Electroacupuncture stimulation of the pudendal nerve was performed in the same way as for spinal canal stenosis and for a total of three times (one time/week).

Assessment

Assessment was conducted 1 week after the completion of three stimulations using a numerical scale, taking 10 as the score for pain and discomfort of lowback pain, lower limb pain and lower limb dysesthesia at the time of the first examination.

Electroacupuncture Stimulation of the Nerve Root

Subjects

A total of three patients (two males, one female, mean age of 38.3 ± 4.3 years) diagnosed with herniated lumbar disc using MRI, CT or X-ray.

Electroacupuncture method

The same method used for spinal canal stenosis was used to perform nerve root electroacupuncture stimulation.

Assessment

Changes in pain and dysesthesia were assessed before and after each stimulation using a numerical scale, taking 10 as the score for the pain and dysesthesia at the time of the first examination before acupuncture was performed.

Rat Study

Under the assumption that the effects of acupuncture treatment would be reflected in sciatic nerve blood flow, three kinds of stimulation were conducted, namely (i) acupuncture stimulation of lumbar muscle (7) (8), (ii) electrical stimulation of the pudendal nerve (9) and (iii) electrical stimulation of the sciatic nerve (7) and the effects of each on sciatic nerve blood flow were investigated.

Changes in Sciatic Nerve Blood Flow Due to Acupuncture Stimulation of Lumbar Muscle

Experimental rats

Thirteen Wistar rats (male, 260–350 g) were used. The rats were administered intraperitoneal doses of urethane (1.2 g/kg). Following anesthetization of the rats, rectal temperature was monitored and a body temperature of 37.5 ± 0.3°C maintained with a body temperature control device (MK-900, Muromachi Co. Ltd, Tokyo, Japan). Heart rate was monitored with an electrocardiogram and recorded with a pen recorder (RTA-1100, Nihon Kohden Co Ltd, Tokyo, Japan). An incision was made in the necks of the rats, a tracheal cannula inserted and a respirator (SN-4807, Sinano Co Ltd, Tokyo, Japan) connected. A cannula was inserted in the jugular vein for drug administration. A continuous infusion of muscle relaxant (2 mg/h) was administered with a syringe pump (SCT-525, Terumo Co Ltd, Tokyo, Japan) to immobilize the animals. To measure blood pressure, a cannula containing a solution of heparin and physiologic saline was inserted in the common carotid artery and blood pressure and heart rate were measured continuously with a transducer (P23XL, Sanei Co Ltd, Tokyo, Japan) and recorded with a pen recorder. After this, unilateral exposure of the sciatic nerve was performed, a probe (Type N, Advance Co Ltd, Tokyo, Japan) of the laser-Doppler flowmeter (ALF2100, Advance Co Ltd, Tokyo, Japan) was placed in contact with the exposed nerve and a fixed contact pressure was maintained with a pressure control device (ALF-B, Advance Co Ltd, Tokyo, Japan). Blood flow measured with a time constant of 3 sec was recorded with a pen recorder. Measurements were conducted in a paraffin oil pool to prevent drying of the sciatic nerve and surrounding tissue.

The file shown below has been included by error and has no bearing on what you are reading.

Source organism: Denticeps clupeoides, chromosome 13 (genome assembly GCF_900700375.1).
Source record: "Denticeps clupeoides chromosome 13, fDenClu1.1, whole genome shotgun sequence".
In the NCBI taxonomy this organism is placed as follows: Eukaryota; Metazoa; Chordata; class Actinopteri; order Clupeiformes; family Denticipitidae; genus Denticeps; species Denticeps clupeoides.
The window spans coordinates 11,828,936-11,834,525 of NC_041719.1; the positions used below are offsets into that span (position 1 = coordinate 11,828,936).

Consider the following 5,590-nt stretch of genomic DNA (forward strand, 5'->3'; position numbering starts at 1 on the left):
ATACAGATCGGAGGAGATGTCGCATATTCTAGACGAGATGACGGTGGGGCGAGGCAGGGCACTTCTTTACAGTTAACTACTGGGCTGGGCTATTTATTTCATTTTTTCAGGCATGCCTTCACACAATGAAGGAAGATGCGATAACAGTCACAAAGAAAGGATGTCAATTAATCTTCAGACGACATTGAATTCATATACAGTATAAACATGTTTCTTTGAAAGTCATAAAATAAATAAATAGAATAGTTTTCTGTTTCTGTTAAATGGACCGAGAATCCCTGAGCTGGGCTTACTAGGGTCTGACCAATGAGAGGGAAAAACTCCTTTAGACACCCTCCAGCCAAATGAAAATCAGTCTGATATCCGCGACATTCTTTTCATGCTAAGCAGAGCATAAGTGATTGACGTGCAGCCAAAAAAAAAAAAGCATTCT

Acupuncture stimulation

Manual acupuncture stimulation (the needle was manually rotated after perpendicular insertion to the depth of 10 mm) was performed with acupuncture needles (diameter: 0.18 mm, length: 40 mm, Seirin, Japan) in the neighboring muscle of lumbar vertebra L6 (at 10 mm out from the L6 vertebra spinous process on the side of the rats where blood flow measurements were conducted). The rats were kept in a resting condition for at least 10 min before acupuncture stimulation, after nerve blood flow, blood pressure and heart rate had become stabilized sufficiently. Rotation stimulation was conducted in the same direction after insertion until the needle stopped and then the needle was left in place for 3 min before being removed. Each rat received stimulation four to eight times for a total of 58 stimulations.

Statistical analysis

For nerve blood flow data of acupuncture stimulation, values measured every 30 s before and during stimulation were used, the standard deviation of the measured value before stimulation was calculated for each stimulation and changes during stimulation of double that value (2SD) were taken as indicating an increase or decrease, while values <2SD were taken as indicating no change. The same method was used to define increased, decreased or no change in blood pressure and heart rate.